unlike anything that had occurred previously. Any comparison should be viewed as a transparent
and cynical attempt to minimize the potential harm to national security and the damage to the
nonpolitical interagency review process used to approve such transactions.

At that time the export of commercial satellite technology was controlled by the State
Department
and was considered a “Munitions List Item,” meaning that its export was deemed critical to
national security because of the potential military use of the technology. But in 1996, Mr.
Clinton, at the urging of U.S. industry, and over the objections of Secretary of State Warren
Christopher, transferred jurisdiction over export approval of this technology to the Commerce
Department. The allegation that this was done in response to campaign donations by the chief
executive officer of the Loral Corp., who during the 1990s has been the single largest donor to
the Democratic Party, is a concern. But of even greater concern is the allegation of campaign
contributions to the president’s reelection by agents to the People’s Republic of China. The fact is
that the transfer of this function shifted the balance of interests within the federal bureaucracy
away from the protection of sensitive technologies in favor of commercial interests.

This was highly significant in that it sent a clear signal to the Chinese government, U.S.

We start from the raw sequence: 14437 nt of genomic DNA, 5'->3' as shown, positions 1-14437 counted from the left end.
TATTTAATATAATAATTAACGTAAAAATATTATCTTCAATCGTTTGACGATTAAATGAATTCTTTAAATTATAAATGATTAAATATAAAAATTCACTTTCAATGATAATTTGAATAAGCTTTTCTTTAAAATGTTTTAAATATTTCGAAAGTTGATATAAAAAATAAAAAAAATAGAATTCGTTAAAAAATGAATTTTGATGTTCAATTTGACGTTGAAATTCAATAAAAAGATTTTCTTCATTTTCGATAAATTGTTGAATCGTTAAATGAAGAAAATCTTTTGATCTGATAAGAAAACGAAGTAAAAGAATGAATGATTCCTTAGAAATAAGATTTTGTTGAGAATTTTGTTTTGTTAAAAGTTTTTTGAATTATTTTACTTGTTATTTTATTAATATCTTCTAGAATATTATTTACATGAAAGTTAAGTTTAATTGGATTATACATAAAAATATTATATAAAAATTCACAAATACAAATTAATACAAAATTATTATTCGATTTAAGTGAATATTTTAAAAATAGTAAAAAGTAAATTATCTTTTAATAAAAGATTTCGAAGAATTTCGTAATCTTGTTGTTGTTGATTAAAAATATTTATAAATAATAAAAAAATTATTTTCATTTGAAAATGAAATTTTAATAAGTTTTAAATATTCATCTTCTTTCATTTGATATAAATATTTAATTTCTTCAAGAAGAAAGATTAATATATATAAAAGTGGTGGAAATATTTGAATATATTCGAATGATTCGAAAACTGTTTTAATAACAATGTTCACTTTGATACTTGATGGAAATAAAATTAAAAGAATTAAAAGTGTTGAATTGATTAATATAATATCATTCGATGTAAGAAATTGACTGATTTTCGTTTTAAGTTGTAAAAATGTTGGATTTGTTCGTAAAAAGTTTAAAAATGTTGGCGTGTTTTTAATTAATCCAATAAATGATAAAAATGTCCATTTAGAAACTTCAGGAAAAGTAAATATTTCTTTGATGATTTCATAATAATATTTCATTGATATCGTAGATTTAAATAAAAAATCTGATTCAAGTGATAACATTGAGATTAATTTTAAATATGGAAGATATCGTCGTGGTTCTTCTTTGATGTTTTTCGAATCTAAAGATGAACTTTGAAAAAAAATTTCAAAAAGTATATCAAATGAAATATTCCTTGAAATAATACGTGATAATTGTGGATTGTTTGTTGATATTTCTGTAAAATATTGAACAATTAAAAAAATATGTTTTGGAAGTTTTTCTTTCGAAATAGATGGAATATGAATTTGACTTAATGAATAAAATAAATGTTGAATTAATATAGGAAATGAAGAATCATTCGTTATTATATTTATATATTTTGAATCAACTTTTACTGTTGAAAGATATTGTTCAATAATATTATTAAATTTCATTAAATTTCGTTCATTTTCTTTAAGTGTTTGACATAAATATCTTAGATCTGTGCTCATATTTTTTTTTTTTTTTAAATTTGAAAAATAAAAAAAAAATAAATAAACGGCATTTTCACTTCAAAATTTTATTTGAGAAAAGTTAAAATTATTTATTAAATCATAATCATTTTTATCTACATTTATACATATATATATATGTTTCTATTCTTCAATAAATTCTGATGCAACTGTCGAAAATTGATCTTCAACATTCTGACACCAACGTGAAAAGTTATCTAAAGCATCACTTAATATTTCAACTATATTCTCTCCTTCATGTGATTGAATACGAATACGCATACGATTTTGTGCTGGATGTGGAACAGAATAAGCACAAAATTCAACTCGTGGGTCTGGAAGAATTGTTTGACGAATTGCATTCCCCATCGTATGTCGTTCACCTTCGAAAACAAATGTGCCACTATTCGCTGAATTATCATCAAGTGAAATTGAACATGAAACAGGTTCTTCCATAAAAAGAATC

industry
and our own bureaucracy that a major shift in U.S. policy had occurred. Commercial interests
would take precedence over U.S. security concerns in technology transfer decisions.

To those unfamiliar with the internal workings of the U.S. policy process, government
decisions
may appear to be monolithic. In fact, each Cabinet department functions as a special-interest
group fighting for its particular constituency. Commercial interests may be at odds with specific
diplomatic considerations, or labor constituencies or national security.

While everyone is working in the best interests of the nation, nevertheless it is from a
particular
vantage point. The outcome is usually a compromise that will satisfy the various constituencies
and be in the national interest. This interagency review process is integral to U.S. policy process
and involves career civil servants, military personnel and policy appointees. During the Reagan
and Bush years, it was this process that determined how we implemented the launch agreement,